All these requirements tend to the production of an anterior, elevated organ mounted on a neck of flexible movement, and as long as is consistent with easy support of the weight of the head. The ears, also, are best situated upon this head organ, and in such a position as to adapt them to catch sound from all directions.
And this position of the eyes and ears necessarily requires the brain, for its fullest effectiveness, to be likewise situated in the head. For the greatest safety follows the quickest warning of danger. But, as is well known, the nerves are slow in their conveyance of sensations. The animal, therefore, whose eyes and ears are nearest the brain becomes most quickly conscious of peril, and will outlive, as a rule, the one whose sensations have a longer distance to travel.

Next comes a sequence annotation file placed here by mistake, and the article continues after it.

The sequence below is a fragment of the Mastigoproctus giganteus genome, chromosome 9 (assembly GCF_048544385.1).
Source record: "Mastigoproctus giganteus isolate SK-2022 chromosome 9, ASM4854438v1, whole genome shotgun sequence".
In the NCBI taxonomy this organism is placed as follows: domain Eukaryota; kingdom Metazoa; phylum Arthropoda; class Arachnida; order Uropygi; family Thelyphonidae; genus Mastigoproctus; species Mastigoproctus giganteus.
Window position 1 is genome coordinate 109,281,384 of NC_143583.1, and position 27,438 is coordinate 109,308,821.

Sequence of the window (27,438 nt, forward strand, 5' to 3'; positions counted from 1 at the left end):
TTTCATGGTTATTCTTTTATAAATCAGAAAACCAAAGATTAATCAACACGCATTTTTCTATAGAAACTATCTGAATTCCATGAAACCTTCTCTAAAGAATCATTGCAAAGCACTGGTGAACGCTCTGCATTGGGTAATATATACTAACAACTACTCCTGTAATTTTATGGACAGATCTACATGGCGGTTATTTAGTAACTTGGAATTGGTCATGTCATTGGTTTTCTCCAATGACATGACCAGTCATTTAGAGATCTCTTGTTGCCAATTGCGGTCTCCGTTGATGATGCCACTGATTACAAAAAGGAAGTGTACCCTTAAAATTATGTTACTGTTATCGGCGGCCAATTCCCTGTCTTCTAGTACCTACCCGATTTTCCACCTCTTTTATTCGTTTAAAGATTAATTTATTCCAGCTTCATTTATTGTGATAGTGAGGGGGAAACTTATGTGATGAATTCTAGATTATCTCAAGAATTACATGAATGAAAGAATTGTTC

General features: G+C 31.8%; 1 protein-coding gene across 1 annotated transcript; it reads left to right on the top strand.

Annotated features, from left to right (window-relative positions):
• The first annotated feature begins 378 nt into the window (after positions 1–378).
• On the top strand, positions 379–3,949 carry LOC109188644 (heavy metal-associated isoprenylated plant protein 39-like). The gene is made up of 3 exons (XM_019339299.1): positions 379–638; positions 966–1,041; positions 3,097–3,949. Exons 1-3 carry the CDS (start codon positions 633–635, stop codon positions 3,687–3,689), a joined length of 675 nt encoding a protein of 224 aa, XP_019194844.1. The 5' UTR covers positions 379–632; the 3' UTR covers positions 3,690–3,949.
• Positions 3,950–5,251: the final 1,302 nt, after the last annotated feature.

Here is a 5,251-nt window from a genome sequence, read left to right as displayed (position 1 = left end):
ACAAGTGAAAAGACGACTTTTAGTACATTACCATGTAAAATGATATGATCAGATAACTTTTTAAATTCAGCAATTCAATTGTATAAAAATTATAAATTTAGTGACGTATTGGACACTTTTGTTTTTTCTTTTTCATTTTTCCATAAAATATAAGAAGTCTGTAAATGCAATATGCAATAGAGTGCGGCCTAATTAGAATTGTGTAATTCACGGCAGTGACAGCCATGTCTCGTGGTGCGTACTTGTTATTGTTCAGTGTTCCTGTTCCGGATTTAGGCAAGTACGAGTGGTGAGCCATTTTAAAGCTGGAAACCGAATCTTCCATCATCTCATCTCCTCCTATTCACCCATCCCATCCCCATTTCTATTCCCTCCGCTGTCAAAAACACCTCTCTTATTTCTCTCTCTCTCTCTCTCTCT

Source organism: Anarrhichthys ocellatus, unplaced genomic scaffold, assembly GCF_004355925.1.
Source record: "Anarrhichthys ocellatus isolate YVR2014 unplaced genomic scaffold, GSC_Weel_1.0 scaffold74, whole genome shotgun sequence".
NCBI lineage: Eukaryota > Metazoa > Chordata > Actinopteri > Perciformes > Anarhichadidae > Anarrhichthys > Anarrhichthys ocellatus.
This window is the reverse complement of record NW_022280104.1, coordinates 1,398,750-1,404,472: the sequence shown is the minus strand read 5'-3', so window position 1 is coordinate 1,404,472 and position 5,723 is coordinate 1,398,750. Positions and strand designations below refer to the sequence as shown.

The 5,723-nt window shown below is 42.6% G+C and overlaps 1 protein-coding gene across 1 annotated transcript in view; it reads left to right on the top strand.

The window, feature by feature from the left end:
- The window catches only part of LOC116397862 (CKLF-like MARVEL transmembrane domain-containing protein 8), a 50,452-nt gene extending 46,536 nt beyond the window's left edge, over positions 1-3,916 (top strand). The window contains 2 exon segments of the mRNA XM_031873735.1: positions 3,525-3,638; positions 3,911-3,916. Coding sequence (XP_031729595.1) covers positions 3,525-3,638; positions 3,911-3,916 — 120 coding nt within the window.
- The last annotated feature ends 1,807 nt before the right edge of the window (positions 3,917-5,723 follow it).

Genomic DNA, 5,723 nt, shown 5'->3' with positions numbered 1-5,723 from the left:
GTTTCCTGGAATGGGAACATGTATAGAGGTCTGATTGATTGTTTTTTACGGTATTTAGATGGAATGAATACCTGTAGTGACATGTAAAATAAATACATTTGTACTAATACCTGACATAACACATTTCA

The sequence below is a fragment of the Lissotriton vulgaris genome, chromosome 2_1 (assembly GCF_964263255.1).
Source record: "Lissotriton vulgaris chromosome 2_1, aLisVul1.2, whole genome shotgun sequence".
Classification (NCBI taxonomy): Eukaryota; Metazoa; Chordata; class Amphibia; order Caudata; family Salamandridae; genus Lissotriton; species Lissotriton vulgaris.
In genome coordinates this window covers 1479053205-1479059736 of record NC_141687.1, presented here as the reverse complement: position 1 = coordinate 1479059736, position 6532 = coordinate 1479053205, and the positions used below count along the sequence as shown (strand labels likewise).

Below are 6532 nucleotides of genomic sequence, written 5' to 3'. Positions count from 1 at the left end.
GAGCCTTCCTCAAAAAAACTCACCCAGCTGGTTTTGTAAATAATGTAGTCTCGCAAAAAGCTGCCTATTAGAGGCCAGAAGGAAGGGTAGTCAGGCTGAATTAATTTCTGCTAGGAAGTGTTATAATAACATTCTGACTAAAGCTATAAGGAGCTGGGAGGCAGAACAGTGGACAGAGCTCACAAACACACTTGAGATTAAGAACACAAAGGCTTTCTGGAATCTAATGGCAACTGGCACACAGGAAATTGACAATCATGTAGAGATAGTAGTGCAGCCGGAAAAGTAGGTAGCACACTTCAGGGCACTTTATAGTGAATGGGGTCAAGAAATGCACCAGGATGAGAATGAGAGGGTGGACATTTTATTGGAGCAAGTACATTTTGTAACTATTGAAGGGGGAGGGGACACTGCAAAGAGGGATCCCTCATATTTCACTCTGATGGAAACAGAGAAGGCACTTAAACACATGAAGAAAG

It can be easily shown that the mouth and the organs of taste and smell are as necessarily confined to the head, and that their special location is closely governed by that of the eyes.
For animals have safety of two kinds to provide for, safety from foes and safety from food; external and internal perils. Poisonous or unwholesome food is quite as necessary to be avoided as dangerous foes. The animal that is best protected against this peril has the best chance to survive. So important, indeed, is this necessity, that not alone the sight and the sense of touch and of temperature are on guard against injury from such a source, but two organs of sense, smell and taste, seem specially provided for this purpose alone.
The needful action of the eyes, as food-inspectors for the body, fixes the position of the mouth at such a distance from them that they will unavoidably perceive the food. Animals are not likely to voluntarily examine their food before eating it. They must be forced to do so involuntarily. Therefore, the eyes naturally command the entrance to the mouth, at the best distance for the most acute vision.